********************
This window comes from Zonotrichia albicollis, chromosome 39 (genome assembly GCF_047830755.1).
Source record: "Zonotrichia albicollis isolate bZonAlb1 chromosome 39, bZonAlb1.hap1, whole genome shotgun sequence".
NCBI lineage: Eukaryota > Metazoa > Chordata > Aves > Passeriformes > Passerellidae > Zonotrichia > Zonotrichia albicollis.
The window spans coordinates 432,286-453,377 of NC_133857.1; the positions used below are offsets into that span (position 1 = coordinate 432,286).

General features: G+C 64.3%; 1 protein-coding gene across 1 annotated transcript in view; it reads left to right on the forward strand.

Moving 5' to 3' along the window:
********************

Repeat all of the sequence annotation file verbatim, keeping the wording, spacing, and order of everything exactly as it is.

This window comes from Zonotrichia albicollis, chromosome 39 (genome assembly GCF_047830755.1).
Source record: "Zonotrichia albicollis isolate bZonAlb1 chromosome 39, bZonAlb1.hap1, whole genome shotgun sequence".
NCBI lineage: Eukaryota > Metazoa > Chordata > Aves > Passeriformes > Passerellidae > Zonotrichia > Zonotrichia albicollis.
The window spans coordinates 432,286-453,377 of NC_133857.1; the positions used below are offsets into that span (position 1 = coordinate 432,286).

General features: G+C 64.3%; 1 protein-coding gene across 1 annotated transcript in view; it reads left to right on the forward strand.

Moving 5' to 3' along the window: